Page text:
Israelis and Palestinians are in the grip of fresh wave of tension. In fact, weeks of renewed violence, which included stabbings of Israeli civilians and clashes between Palestinian and Israeli forces, climaxed when a group of Palestinians in the West Bank set afire a compound that housed Joseph’s Tomb – a religious site which is highly venerated by Jews. Since 2011, this is the second time Joseph’s Tomb has been targeted when vandals painted Swastikas on its walls. It is said the incident of torching was fallout of Israeli troops’ move to tear down homes in the West Bank of those suspected to be terrorists. But media reports suggest a different story. They say the torching of highly venerated Jews’ religious site took place after Israeli authorities barred around 40 Palestinian men from attending prayers at Al-Aqsa mosque in Jerusalem on October 16. Al-Aqsa mosque has been a flash point between Israeli and Palestinians. Revered by both Jews and Muslims, tension flared up over this East Jerusalem-based mosque after rumors were spread that Israel planned to strengthen its right over the complex. These rumors spread through social media sites were given a splash in news outlets controlled by Hamas, Islamic Jihad and others. Palestinian leaders alleged that Israel was drawing up plans to limit Muslim access to the mosque or even destroy the site.
Tel Aviv repeatedly denied such claims, yet it served as a fodder for the agitated Palestinian youths and with this, stabbing spree in the West Bank and Gaza Strip began. In the ensuing clashes, at least 37 Palestinians and seven Israelis were killed.
But it was unexpected that reaction would get volatile so much that it would take a toll on Joseph’s Tomb. Even the Palestine Authority which governs Palestinian land was enraged by the incident. “These kinds of acts or any other acts that violate the law and order…offend our culture, religion and morals,” Palestine Authority President Mahmoud Abbas said while ordering the setting up of an enquiry committee to investigate the incident. But the move failed to placate Israel, indicating that the days ahead would further shred fragile peace in the region. In view of mounting tension between Israel and Palestine, international leaders, including U.S. President Barack Obama called for restrain from both sides. He appealed to political leaders from both sides to avoid indulging in fiery rhetoric. “We believe that it is important for both prime minister (Benjamin) Netanyahu and Israeli elected officials, and president (Manmud) Abbas and other people in positions of power, to try to tamp down rhetoric that may feed violence or anger or misunderstanding,” Obama said.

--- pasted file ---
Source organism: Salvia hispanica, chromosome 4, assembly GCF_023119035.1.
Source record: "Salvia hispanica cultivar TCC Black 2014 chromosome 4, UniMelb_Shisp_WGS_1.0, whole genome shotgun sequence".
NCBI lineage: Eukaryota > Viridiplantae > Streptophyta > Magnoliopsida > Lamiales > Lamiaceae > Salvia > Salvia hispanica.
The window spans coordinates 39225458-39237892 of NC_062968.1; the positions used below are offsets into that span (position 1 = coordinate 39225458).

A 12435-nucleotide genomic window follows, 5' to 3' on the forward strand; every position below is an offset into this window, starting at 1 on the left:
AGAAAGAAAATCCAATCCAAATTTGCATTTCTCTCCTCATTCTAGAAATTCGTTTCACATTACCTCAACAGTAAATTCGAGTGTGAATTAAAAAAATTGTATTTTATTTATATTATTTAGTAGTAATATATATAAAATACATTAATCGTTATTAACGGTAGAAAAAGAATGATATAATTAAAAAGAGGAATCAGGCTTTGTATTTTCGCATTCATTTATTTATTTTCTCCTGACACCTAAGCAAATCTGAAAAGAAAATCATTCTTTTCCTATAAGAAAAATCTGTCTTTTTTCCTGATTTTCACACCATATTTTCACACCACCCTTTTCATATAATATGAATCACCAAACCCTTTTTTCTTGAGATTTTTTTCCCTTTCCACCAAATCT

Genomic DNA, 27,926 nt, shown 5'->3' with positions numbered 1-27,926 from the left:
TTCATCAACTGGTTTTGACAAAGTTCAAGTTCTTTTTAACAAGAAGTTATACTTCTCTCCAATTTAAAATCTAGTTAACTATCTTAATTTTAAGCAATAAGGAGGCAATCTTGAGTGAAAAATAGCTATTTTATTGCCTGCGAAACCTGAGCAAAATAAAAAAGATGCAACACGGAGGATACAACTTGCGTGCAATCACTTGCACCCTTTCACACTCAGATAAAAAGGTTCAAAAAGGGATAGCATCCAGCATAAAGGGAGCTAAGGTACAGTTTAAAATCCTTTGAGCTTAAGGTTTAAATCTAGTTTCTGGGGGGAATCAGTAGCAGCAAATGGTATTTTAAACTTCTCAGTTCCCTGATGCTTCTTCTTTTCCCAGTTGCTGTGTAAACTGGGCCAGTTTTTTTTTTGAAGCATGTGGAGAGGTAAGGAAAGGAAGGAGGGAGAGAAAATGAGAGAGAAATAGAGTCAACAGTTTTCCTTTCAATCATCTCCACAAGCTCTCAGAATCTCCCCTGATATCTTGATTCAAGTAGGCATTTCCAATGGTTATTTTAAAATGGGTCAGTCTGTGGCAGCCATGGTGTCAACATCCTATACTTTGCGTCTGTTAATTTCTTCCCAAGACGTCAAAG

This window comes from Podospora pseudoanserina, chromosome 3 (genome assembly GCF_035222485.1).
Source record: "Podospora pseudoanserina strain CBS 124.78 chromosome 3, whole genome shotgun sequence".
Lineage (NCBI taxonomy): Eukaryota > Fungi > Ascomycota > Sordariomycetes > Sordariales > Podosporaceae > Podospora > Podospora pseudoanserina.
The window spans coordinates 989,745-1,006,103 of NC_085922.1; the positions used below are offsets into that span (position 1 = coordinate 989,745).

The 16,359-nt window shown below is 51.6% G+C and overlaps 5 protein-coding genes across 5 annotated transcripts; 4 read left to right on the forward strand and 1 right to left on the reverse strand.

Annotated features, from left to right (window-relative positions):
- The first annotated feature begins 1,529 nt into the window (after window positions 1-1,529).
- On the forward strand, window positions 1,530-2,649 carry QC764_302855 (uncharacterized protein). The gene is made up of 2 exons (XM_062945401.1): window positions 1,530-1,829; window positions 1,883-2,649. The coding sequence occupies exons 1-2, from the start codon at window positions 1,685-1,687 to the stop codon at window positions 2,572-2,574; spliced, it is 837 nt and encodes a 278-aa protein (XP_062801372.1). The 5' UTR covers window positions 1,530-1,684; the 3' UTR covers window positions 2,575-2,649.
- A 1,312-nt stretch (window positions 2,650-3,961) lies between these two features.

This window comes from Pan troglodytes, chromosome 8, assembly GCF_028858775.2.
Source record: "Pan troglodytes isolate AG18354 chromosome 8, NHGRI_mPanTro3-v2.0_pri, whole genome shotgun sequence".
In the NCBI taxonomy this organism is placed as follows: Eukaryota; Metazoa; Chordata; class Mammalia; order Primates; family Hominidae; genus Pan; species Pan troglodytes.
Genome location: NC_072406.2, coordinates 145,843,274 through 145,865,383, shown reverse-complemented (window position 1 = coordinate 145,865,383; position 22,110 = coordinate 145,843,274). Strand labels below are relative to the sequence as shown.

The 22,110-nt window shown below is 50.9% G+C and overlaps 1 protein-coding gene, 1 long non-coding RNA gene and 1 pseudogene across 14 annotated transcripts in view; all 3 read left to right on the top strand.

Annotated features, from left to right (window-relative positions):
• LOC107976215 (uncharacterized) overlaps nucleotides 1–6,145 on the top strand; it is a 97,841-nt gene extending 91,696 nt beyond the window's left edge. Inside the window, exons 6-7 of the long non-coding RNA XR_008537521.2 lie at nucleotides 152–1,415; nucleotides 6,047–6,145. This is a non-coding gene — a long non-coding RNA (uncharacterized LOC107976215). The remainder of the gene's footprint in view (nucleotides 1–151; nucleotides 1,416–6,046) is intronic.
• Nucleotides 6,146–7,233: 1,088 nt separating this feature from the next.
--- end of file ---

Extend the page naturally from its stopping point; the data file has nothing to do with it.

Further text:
Given the upsurge in tension between Israel and Palestine, the United Nations Security Council held an emergency meeting and called both parties to maintain calm. In any case, however, city of Jerusalem captured by Israel from Jordan in the 1967 War, has been a bone of contention between the two sides for years. It is said that after capturing the city, which houses Al-Aqsa mosque, Israeli handed over the control of the mosque to Waqf, a Muslim religious institution. Since then a status quo has prevailed under which Jews are allowed to visit the site but not to pray there. But this arrangement is challenged by a minority within Judaism. They want assertion of Jewish right of prayer over the site where Al-Aqsa mosque is located. In fact, in the same campus both Al-Aqsa mosque and Mount Temple, one of the most important religious sites of Jews is located. Officially, Israel maintains that it has no plan to change the status quo over the mosque, but it has put police force to monitor the site where it is believed radical Muslim groups use Al-aqsa mosque to smuggle in fire bombs, pipe bombs, Molotov cocktails and stones to attack Jews coming to the Temple Mount site. This fuelled rumours of Israeli incursions into the mosque. And the resultant incidents are there before the world. Eruption of clashes between Israeli and Palestinians is taking a toll on innocent lives. World leaders are calling for de-escalation of tension. Nonetheless, for the moment public attention is drawn towards the forthcoming meeting between Israeli Prime Minister Benjamin Netanyahu and U.S. President Obama. Whether the current situation in the region improves or not following the two leaders meeting is a million dollar question.